It’s exciting to see Shyamalan on such confident footing once more, all these years later.
Xu Haofeng, writer of Wong Kar-Wai’s “The Grandmaster," returns to the martial art known as Wing Chun in “The Final Master." This time, instead of chronicling Ip Man, the Wing Chun master who trained Bruce Lee, Xu focuses on Chen Shi (Fan Liao), a 1930's-era master who wants to bring Wing Chun to Tianjin, a city in Northern China. Chen Shi wants to honor his master’s dying wish to open a school there, so that this particular martial arts discipline may live on for future generations.
Pitching a tent for Wing Chun won’t be easy for Chen Shi. As more than one person will state during “The Final Master," this is Tianjin, and there are rules and regulations to be followed. I’ll be honest with you: Said rules and regulations get so complicated that I lack the clarity to fully describe them to you. But, damn if I didn’t enjoy listening to every single word in Xu’s adaptation of his short story. There’s a pulpy, novelistic richness to the proceedings; the characters utter lines as purple as Prince’s aura while they cross and double-cross one another. Power struggles are imbued with a stubborn sense of tradition that almost justifies their occasional descent into absurdity. There’s politics and military actions and a powerful nemesis named Master Zou (Wenli Jiang), whose chill demeanor is the most entertaining thing in the picture.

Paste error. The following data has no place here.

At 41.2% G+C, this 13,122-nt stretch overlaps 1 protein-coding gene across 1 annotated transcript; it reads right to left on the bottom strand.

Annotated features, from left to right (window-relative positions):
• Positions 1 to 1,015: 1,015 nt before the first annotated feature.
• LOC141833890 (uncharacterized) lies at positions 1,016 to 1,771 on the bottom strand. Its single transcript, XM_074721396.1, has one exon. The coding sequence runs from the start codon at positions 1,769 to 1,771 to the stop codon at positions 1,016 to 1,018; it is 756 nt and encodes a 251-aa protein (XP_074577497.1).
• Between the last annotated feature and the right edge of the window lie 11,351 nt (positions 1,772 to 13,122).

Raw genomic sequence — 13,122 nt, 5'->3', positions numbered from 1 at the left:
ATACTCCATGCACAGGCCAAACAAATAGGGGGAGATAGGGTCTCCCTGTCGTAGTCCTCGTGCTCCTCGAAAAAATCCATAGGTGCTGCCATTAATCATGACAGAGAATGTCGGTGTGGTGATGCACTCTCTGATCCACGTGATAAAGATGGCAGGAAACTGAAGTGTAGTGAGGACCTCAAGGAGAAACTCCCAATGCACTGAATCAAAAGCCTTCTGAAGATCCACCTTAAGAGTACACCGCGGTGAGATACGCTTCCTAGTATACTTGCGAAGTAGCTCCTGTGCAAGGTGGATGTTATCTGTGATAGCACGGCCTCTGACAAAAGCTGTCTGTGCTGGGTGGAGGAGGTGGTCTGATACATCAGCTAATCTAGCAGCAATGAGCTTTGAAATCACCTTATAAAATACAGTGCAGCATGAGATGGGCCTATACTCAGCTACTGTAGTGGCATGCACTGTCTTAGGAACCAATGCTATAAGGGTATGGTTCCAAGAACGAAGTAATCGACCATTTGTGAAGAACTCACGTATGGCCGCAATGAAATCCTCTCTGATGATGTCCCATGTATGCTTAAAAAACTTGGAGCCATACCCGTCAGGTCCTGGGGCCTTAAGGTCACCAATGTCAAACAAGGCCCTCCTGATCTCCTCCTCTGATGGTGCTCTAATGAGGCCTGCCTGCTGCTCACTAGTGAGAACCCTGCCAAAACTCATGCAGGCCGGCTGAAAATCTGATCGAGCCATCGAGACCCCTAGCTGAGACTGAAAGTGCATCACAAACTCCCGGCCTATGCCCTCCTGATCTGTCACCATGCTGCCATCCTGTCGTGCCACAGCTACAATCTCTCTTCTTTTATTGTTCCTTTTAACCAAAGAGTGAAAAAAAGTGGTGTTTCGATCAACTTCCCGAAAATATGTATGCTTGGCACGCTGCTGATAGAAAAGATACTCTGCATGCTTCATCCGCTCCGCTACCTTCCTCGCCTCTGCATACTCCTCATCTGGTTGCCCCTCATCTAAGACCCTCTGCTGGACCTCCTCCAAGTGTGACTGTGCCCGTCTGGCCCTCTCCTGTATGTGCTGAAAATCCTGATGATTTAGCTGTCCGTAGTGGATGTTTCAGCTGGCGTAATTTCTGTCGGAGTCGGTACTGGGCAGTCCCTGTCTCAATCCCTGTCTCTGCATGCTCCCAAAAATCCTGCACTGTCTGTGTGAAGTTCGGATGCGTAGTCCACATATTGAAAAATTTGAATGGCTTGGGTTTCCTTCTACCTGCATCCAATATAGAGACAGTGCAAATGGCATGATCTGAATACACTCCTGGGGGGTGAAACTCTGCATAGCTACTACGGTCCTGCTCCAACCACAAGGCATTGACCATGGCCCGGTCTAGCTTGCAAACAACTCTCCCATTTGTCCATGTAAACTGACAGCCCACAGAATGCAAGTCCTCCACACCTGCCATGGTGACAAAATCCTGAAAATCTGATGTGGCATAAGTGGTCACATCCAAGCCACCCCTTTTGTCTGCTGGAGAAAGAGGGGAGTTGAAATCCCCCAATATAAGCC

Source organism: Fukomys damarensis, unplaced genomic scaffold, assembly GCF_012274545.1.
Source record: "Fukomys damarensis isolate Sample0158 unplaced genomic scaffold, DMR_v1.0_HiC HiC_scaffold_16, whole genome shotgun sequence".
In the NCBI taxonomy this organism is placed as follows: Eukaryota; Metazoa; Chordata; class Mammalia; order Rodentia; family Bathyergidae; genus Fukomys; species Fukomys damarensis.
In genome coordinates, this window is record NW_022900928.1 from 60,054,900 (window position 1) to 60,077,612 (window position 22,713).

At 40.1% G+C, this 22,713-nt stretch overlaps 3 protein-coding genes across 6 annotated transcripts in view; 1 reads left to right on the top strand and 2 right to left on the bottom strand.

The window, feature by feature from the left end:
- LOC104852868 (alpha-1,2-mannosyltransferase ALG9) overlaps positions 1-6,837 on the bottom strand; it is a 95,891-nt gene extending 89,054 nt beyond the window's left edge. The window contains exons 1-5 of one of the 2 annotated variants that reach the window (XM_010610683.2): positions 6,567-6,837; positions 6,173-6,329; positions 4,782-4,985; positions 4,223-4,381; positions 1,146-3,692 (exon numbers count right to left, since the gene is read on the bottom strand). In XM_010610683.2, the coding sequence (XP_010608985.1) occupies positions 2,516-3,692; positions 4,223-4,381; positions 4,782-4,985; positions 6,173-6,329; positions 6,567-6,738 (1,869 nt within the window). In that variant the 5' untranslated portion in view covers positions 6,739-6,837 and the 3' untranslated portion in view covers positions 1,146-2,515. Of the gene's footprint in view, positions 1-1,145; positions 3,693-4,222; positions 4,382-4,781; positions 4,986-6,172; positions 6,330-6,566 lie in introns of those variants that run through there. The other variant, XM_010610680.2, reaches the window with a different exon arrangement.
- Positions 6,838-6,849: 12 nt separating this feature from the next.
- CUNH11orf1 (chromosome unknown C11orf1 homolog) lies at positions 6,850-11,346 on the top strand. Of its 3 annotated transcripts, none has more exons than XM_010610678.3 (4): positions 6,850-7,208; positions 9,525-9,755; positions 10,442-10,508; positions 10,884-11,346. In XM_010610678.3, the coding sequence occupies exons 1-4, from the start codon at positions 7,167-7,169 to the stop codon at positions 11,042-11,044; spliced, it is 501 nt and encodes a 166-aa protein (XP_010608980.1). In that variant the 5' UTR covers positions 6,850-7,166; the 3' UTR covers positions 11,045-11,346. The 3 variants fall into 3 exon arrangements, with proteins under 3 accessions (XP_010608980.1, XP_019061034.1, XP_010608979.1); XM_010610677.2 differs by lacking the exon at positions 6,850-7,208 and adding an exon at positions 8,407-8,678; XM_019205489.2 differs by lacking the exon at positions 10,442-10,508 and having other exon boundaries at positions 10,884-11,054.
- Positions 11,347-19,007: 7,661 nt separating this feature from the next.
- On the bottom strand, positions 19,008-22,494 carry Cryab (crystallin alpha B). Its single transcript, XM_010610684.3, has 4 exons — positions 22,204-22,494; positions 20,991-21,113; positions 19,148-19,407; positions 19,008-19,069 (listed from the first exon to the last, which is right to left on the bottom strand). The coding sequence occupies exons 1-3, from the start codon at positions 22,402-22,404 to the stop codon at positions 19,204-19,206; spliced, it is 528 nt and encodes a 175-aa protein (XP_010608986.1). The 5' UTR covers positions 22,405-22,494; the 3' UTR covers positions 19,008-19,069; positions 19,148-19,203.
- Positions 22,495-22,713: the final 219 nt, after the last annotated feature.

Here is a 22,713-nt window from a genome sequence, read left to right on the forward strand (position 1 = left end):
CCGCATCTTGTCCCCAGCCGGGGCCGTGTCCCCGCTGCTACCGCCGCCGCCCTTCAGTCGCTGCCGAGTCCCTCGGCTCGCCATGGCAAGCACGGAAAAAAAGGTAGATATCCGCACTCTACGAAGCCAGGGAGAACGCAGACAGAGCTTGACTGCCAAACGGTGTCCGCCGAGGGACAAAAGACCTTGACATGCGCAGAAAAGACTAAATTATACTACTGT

Master Zou makes the rules in Tianjin, and in order to open a school, one has to defeat eight of Tianjin’s champions of rival schools. But that’s not all. One must also be a native of Tianjin to ultimately have the school be accepted as legitimate. Being an outsider from Canton, Chen Shi must stroll into Tianjin with the manufactured appearance of a married man out to train a local resident as the apprentice who will battle the rival schools. Zhao Guohui (Jia Song), the former working girl who marries Chen Shi, has her own agenda and a tragic backstory singed with scandal. The apprentice, Geng Liang Chen (Yang Song) also has his own agenda and tragic backstory.
In fact, everybody in “The Final Master” has an agenda and a tragic backstory. They’re always revealed in dialogue rather than flashbacks, and for the most part, they don’t matter as much in the final outcome. You may find this problematic, even annoying. But I’m the guy who lives for the sci-fi movie moments where scientists rattle off rivulets of extraneous, expository technobabble. So I felt right at home with all these character detail MacGuffins.